Ink Blot Psychology and Unique Scoring Systems

Originally the Inkblot psychology was used to study imagination processes and other functions of your brain. However, Hermann Rorschach used inkblot pictures for the first time to measure your underlying personality traits, fears, anxiety, and thoughts.

He created Rorschach images by dribbling ink on white sheets of paper and folding them in half. You may experiment the same way to generate your own relatively symmetrical inkblot pictures.

Unfortunately, Rorschach couldn’t survive to mature his projective techniques, and much was left with his followers. Now ten inkblot pictures are used to measure your subconscious. Five of them are prepared in shades of gray and black colors, two in bright red and the remaining in combination of different colors.

Ink Blot Psychology in Action

In a real testing session, the tester shows you inkblot pictures one by one. He asks you to respond for the image. Whatever you say becomes part of his notebook.

He also notes down your reaction time, position in which you hold a card, your spontaneous reactions, and emotional expressions. He may even ask you questions about the parts and aspects of each of the ink blot picture.

The test proceeds in a very leisurely pace. The examiners expect that you may give one or more responses. You may even reject a card without telling any reason.

In most of the cases, you are given an opportunity to correct your responses previously given. But that change shall also play an important role in analyzing your inner self.

Scoring System of the Ink Blot Psychology

inkblot personality tests

Rorschach images were initially tested in the clinical atmosphere. The use of ink blot psychology upon mental retardates, normals, artists, scholars and other persons of the known characteristics has provided critical data.

The controlled studies gave birth to categories of responses in various psychiatric syndromes and resulted in numerous scoring systems. However, most of them have location, determinants, content, and popularity as their significant categories.


When you respond to Rorschach images, you may focus on any of the following areas:

1-    The whole areas of the inkblot pictures (W)

2-    The common details of the Rorschach images (D)

3-    The unusual details of the inkblot pictures (Dd)

4-    White spaces of the inkblot pictures (S)

Whatever location you focus upon, counts differently for your personality analysis.


The determinants of your responses to the Rorschach images include:

1-    Use of Shape or Outline of the Inkblot Picture (F)

2-    Excellent Match of percept and the inkblot image (F+)

3-    Poor Match of percept and the ink blot picture (F-)

4-    Movement (M)

5-    Color (C)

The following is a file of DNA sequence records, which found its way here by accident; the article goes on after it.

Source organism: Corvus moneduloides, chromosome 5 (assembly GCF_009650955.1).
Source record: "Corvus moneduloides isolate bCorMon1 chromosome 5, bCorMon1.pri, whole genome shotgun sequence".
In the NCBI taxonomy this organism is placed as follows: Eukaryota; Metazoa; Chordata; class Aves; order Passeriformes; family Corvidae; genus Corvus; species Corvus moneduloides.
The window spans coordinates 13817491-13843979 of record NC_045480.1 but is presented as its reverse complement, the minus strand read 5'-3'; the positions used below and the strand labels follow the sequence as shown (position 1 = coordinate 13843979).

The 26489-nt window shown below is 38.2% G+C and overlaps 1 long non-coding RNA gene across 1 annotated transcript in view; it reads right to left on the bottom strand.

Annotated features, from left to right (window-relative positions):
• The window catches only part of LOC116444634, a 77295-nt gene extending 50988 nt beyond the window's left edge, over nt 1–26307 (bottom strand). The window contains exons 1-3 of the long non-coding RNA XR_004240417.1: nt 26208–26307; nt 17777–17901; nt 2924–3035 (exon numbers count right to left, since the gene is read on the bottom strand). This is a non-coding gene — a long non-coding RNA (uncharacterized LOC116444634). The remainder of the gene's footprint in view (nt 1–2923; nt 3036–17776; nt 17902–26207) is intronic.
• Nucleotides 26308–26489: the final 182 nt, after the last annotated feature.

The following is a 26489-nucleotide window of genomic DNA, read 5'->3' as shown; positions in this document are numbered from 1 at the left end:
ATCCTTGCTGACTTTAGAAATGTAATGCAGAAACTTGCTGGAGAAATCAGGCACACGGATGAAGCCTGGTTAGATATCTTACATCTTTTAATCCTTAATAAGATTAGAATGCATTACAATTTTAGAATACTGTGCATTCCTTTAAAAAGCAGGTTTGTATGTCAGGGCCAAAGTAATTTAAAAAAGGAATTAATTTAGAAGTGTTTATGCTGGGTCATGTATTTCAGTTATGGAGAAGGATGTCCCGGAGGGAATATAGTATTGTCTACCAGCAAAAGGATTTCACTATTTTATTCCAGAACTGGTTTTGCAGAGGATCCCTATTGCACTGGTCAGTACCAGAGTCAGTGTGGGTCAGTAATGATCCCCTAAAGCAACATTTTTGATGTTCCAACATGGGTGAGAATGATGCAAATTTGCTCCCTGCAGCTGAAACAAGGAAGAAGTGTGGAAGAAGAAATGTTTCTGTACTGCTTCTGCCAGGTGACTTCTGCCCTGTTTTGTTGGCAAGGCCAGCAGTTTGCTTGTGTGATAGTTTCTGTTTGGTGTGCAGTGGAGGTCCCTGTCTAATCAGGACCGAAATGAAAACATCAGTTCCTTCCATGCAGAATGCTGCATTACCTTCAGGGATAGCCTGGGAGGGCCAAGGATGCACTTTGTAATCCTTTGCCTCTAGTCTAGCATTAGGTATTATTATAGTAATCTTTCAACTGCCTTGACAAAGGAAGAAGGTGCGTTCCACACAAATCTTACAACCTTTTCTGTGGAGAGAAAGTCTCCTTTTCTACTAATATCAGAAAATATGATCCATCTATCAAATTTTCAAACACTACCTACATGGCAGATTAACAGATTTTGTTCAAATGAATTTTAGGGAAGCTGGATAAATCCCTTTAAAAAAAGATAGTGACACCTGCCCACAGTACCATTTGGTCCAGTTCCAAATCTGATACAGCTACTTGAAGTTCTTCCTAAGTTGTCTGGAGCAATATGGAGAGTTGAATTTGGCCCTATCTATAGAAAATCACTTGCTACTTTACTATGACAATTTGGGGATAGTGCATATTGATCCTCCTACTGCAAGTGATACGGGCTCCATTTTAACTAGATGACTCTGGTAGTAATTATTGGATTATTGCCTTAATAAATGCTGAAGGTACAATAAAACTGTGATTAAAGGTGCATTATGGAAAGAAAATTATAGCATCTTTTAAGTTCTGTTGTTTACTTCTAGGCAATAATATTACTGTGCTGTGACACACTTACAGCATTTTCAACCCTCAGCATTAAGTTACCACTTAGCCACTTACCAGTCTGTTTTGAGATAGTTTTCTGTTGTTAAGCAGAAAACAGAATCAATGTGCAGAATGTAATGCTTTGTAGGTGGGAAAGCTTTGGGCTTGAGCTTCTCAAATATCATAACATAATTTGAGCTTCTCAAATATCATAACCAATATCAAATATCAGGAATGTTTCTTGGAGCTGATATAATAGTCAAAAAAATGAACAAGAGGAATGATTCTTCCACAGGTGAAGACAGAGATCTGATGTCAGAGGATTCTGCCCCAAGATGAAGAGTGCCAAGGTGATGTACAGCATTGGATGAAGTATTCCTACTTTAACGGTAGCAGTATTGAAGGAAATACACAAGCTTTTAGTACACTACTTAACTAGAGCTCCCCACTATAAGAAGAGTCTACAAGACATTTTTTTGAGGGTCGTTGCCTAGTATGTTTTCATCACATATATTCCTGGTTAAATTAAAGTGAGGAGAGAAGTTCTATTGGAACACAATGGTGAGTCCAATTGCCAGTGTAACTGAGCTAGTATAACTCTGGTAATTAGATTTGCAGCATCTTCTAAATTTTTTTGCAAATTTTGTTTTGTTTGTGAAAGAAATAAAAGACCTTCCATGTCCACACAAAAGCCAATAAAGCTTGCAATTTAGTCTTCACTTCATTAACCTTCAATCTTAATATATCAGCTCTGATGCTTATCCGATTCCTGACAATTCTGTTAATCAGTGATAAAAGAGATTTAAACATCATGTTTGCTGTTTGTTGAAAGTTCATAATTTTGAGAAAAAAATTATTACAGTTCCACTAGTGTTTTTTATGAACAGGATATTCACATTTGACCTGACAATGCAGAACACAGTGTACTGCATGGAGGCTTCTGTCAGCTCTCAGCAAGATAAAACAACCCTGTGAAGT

6-    Texture (T)

You know there are no movements in the cards themselves, but you perceive such movements in your imaginations. Furthermore, you may visualize actions of animals, humans or abstract things.


The handling of content varies from one scoring system of the inkblot psychology to another. However, there are still some standard features among all of them. The broad scoring categories include:

1-    Human figures (H)

2-    Body parts of the human figures (Hd)

3-    Animal figures (A)

4-    Animal details (Ad)

5-    Plants (P)

6-    Maps (M)

7-    Clouds (Cl)

8-    Blood (B)

9-    X-Rays (Xy)

10-    Sexual Objects

11-    Symbols

12-    Anatomical diagrams etc


Popularity, in the inkblot psychology, means how many people given the same kind of responses in any given session. When you provide the same type of responses, your answer is considered accessible and is expressed with ‘P. However, when you give original, imaginative and creative responses, your answers are weighed in the section ‘O.'

Once the entire protocol is coded, the ink blot psychologist computes many summary scores that form the basis for your personality analysis. For example, when F+ percentage falls below 70%, there is possibility of severe brain impairment or intellectual deficit. Some psychologists consider it an index for ego strength.

Normalization for Rorschach Inkblot Test

The normative data of the Rorschach Inkblot Test was initially derived from a large number of adult groups. However, in an attempt to expand the usage of the inkblot psychology, Ames, Metraux, Rodel, and Walker collected and published Rorschach norms on children between the ages of 2 and ten years, on adolescents between the ages of 10 and 16, and on older person from 18 to the age of 70. Now they are considered suitable for pre-school children as well as for the adults ranging up to the age of 70 years.

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